Ethereum layer-2 scaling networks like Arbitrum and Immutable X are battling it out to provide a home for the next wave of Web3 games—but later this year, a so-called “layer-3” network will enter the arena with a specific goal of catering to game creators.

Revealed today, Xai is billed as a layer-3 scaling network built via Arbitrum’s existing layer-2 network architecture, which itself sits atop the Ethereum mainnet.

It’s being created via the permissionless Arbitrum Orbit tech stack that lets anyone deploy a custom network on top of Arbitrum, and the Xai website notes plans to launch a token for the network.


Xai is being developed in collaboration with Offchain Labs, the original creator and primary developer behind Arbitrum. Xai will be overseen by the Xai Foundation, but with “support and servicing” by Offchain Labs. It’s also being created with help from game developer Ex Populus, which will deploy the first games planned to launch on the network.

What’s the value of a “layer-3” network on top of Arbitrum, a network that was already designed to deliver faster and cheaper transactions than Ethereum’s own mainnet? Furthermore, why does this matter for crypto-infused video games?

The Xai website claims that the network “introduces parallel processing and advancements for enhanced scalability, efficiency, and cost reduction.” That’s on top of Arbitrum’s existing layer-2, which handles transactions away from the Ethereum mainnet to do so at a lower cost and greater volume via its optimistic rollup tech. It’s designed as a “decentralized game console,” the Xai Foundation notes.

Tobias Batton, co-founder and CEO at Ex Populus, told Decrypt that going a layer deeper will provide even lower fees to transact, along with faster transactions that potentially enable smoother game experiences without noticeable delays and interruptions.

“The cheaper and faster we can make things,” Batton explained, “the better experience we can provide users.”


For Batton and Ex Populus specifically, he added that the Xai network’s planned approach to account abstraction—that is, hiding or otherwise downplaying the technical crypto elements—will enable token-powered games that can reach a broader audience.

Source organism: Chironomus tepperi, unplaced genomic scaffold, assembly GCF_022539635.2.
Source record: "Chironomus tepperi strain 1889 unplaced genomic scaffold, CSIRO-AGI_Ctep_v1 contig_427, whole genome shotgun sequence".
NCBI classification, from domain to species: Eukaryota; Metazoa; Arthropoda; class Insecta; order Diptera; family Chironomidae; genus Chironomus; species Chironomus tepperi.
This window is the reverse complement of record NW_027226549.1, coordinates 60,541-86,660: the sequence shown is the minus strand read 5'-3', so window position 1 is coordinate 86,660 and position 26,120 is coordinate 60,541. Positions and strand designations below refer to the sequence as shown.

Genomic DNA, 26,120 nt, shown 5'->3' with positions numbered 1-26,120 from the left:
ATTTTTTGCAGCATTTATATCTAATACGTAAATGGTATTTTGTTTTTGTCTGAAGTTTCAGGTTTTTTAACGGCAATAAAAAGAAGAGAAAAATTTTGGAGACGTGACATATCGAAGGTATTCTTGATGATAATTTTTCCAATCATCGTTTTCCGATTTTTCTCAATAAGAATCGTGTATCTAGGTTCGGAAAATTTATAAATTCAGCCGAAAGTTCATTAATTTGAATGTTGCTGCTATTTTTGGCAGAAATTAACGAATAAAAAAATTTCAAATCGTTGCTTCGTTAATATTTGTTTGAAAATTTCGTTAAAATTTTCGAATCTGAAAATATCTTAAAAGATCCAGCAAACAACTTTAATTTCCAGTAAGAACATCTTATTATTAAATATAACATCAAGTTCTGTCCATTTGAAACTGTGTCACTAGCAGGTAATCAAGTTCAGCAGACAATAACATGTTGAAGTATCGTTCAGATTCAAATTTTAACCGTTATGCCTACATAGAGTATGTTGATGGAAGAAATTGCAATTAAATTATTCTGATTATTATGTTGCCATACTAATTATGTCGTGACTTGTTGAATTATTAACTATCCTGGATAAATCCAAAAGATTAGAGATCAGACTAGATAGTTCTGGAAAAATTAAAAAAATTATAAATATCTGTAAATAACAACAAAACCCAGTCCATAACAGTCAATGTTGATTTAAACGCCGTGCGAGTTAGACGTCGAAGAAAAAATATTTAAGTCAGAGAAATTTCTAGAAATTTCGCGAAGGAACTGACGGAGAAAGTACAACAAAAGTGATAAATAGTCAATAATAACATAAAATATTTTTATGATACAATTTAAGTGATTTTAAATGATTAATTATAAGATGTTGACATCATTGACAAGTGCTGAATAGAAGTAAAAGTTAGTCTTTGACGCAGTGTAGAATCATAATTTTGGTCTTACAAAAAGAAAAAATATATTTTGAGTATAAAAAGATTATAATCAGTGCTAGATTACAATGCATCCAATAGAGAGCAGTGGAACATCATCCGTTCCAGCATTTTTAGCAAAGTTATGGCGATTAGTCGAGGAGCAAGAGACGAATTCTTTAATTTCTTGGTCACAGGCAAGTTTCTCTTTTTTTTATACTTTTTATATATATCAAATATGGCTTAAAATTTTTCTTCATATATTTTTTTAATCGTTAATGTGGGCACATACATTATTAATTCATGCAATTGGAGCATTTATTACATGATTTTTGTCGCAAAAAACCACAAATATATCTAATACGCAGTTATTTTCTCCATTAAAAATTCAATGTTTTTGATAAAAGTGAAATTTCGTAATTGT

Early adopters will tolerate the complexities of crypto games, but the masses may not.

“We think traditional gamers should be able to come to these games and have a frictionless experience—or at least an experience that they're familiar with,” Batton said. “The blockchain technology should be essentially backend technology that you don't necessarily even need to know is there, that is providing you with certain benefits.”

In practice, the Xai layer-3 network sounds very similar in approach to an Avalanche subnet or a Polygon supernet, in that it’s a dedicated instance of the network focused on a particular project or ecosystem—in this case, crypto games. A dedicated sub-network effectively helps insulate such projects from the demands of the wider network, potentially benefiting all corners.

“Dedicated chains allow for parameters to be changed to optimize for specific use cases in ways that the public chains cannot provide,” Offchain Labs Chief Strategy Officer A.J. Warner told Decrypt. “As demand for blockspace continues to grow, the public instances will be insufficient for global demand.”

Final Form, the debut game from Ex Populus, will also be the very first game to roll out on Xai, Batton said. It’s a fully on-chain digital card-based “auto-battler” that will feature artwork from various Web3 brands and also celebrities—including retired boxer Mike Tyson, a partner of the studio.

Ex Populus is also preparing a second PC game called LAMOverse, a colorful online shooter tied to NFT avatars. It’s connected to the physical LAMO toy brand that has released collectibles in partnership with popular video game streamers like Ninja and DrDisrespect.


Batton said that over the past two years, Ex Populus has built on Polygon and Solana, as well as the Ethereum mainnet. His team struggled to find a solution it thought was not only secure and stable, but also primed for the average gamer to use.

Xai was built to meet the studio’s needs, but can also help other game developers build Web3 games on Arbitrum.

“When we tested this solution, it met all of our requirements,” he said. “It was the first solution we found that we were able to do everything that we wanted and provide that excellent experience to the player.”

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